the azimuth angle in integer degrees is shown in the TextView in the user interface.16 In this code:  A new array called orientation is declared. The char 0x00B0 is used to display the degree symbol (°). orientation). tv_degrees.  In the fifth line. SensorManager."). In this case.round(degrees). we‟re ready to get the azimuth angle (the angle between the device direction and the absolute north) as follows: if (successsful_read) { float orientation[] = new float[3]. float degrees = ((azimuth_angle * 180f) / 3.toString(degreesInt) + (char) 0x00B0 + " to absolute north. which is assigned to the azimuth_angle variable in the fourth line.BEGINNER’S GUIDE TO ANDROID APP DEVELOPMENT If this operation is successful.17 154 . the successful_read variable will be true and the rotation matrix will be stored in the variable R.getOrientation(R.  Finally. azimuth_angle = orientation[0].  The degrees variable is of float type therefore it is better to round it to an integer.setText(Integer. int degreesInt = Math. It is also good to rotate the compass image according to the azimuth angle.14f). Code 8. For this animation.  The first component of this array is the azimuth angle in radians.round(). The sixth code line does this job using the method Math. the azimuth angle in radians is converted to degrees and assigned to the newly created variable degrees. } Code 8.  The orientation of the device is extracted using the getOrientation() method and 3-dimensional orientation data is stored in the orientation array. we need to declare a float type variable which will hold the current value of the ImageView‟s rotation degree: private float current_degree = 0f.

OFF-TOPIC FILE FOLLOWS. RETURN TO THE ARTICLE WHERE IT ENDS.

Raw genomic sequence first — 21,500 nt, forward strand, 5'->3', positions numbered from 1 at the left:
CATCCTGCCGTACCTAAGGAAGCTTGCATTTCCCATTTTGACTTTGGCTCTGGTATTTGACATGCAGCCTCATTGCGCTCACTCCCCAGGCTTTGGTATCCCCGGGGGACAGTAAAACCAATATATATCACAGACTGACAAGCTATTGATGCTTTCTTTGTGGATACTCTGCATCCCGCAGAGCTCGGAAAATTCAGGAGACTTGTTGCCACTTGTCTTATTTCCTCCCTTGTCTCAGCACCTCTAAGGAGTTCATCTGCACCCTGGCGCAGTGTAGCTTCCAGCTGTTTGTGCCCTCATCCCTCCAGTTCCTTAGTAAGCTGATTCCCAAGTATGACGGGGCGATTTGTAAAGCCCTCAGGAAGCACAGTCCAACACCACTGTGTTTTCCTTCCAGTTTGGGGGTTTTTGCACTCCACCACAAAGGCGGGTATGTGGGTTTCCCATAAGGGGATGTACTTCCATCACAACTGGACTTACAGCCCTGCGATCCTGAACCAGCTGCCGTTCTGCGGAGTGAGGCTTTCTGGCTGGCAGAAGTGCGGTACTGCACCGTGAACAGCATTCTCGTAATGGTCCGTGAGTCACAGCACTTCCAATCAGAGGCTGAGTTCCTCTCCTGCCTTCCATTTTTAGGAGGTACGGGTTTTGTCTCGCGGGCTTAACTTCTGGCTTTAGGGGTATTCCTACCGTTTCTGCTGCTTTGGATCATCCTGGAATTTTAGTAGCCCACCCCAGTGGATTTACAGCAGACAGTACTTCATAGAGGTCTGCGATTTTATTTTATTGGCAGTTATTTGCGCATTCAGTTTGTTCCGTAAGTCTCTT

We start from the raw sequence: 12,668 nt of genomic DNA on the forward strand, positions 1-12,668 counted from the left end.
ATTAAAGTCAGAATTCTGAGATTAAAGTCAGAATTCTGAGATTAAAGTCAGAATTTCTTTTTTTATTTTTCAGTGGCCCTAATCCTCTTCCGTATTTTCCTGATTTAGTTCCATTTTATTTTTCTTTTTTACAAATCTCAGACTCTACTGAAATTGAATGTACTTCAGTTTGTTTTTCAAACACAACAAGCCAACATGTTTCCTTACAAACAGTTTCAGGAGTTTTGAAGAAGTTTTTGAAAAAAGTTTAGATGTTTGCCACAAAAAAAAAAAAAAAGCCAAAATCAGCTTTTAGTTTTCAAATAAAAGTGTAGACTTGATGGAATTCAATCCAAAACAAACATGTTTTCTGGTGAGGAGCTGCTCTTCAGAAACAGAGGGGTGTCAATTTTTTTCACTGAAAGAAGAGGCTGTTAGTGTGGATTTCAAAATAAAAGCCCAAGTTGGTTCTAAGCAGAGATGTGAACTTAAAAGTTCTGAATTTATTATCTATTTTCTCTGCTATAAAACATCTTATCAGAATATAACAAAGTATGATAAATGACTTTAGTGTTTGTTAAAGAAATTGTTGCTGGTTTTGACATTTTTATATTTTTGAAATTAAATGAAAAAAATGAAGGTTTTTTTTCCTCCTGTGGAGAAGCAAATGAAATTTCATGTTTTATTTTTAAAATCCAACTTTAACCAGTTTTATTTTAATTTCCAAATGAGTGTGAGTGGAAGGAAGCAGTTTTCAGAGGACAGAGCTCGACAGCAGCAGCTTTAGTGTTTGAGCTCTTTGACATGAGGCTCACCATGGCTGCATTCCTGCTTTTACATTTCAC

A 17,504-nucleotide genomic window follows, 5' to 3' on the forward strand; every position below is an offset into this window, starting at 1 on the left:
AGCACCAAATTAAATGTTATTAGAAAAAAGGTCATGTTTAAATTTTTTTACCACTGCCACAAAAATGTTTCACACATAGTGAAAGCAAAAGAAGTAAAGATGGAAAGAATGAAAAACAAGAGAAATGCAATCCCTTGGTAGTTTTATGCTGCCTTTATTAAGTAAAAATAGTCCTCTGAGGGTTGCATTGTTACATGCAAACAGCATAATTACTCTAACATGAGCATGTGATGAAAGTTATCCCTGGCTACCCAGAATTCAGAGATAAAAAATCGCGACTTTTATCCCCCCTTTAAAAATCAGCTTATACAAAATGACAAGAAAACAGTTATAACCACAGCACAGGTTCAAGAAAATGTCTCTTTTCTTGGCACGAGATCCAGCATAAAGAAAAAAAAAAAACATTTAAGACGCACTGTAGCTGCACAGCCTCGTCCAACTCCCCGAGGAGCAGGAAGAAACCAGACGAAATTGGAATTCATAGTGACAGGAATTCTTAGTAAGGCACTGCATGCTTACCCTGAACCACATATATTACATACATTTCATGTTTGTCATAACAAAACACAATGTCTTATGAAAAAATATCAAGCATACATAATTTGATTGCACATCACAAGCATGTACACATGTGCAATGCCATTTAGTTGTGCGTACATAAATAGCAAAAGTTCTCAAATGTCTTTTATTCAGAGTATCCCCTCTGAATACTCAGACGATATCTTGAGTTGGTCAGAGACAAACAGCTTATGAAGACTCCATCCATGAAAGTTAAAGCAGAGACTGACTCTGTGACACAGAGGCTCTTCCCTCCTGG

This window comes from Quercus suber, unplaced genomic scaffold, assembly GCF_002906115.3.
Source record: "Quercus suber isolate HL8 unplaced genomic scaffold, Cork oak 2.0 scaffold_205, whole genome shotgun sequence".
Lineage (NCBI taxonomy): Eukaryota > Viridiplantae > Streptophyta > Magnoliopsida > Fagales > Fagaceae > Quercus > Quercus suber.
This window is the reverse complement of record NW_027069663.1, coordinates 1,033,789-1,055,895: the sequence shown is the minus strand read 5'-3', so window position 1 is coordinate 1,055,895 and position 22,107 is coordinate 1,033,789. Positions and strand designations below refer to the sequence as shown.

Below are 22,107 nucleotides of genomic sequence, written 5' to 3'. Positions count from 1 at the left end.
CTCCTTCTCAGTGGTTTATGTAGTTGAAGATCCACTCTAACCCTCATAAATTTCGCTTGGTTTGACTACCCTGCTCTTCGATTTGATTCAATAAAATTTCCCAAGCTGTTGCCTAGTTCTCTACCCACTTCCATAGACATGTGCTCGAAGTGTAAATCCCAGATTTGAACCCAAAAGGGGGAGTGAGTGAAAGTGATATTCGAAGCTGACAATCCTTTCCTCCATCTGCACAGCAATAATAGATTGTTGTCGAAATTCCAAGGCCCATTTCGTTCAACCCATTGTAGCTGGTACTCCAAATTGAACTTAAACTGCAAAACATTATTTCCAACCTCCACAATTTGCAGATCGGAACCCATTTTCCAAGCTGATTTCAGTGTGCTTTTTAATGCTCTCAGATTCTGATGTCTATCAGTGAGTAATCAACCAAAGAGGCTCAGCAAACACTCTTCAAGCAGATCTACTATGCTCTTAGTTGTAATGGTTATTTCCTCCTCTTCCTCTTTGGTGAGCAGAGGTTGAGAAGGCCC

RELATIVE_TO_SELF. 0. Animation. Sensor accelerometer.Bundle. TextView tv_degrees.5f). current_degree = -degreesInt.RELATIVE_TO_SELF. Animation.SensorManager. import android.v7. import android. import android. we can use the following animation code which will rotate the ImageView according to the azimuth angle: RotateAnimation rotate = new RotateAnimation(current_degree.compassapp.java shown below: package com.os. ANDRIOD APP #4: THE COMPASS Then.example. import android. import android. import android.atomic.widget.Animation. import android. we declared a RotateAnimate object and then set the animation duration.hardware. ImageView iv_compass. public class MainActivity extends AppCompatActivity implements SensorEventListener { Float azimuth_angle.setDuration(100). CHAPTER 8.AppCompatActivity.setFillAfter(true).Sensor.hardware.support. import android.view. rotate.app. private SensorManager compassSensorManager.RotateAnimation. Sensor magnetometer. import android. 155 .animation. we reach the following MainActivity.startAnimation(rotate). rotate.widget.ImageView.view.TextView. private float current_degree = 0f.SensorEventListener. Code 8.18 In this code.animation. -degreesInt.hardware.5f. import android.SensorEvent.hardware. 0. Combining all these code lines. This code rotates the compass image in real time according to the degreesInt variable which holds the azimuth angle data. iv_compass. The startAnimation starts the rotation of the ImageView.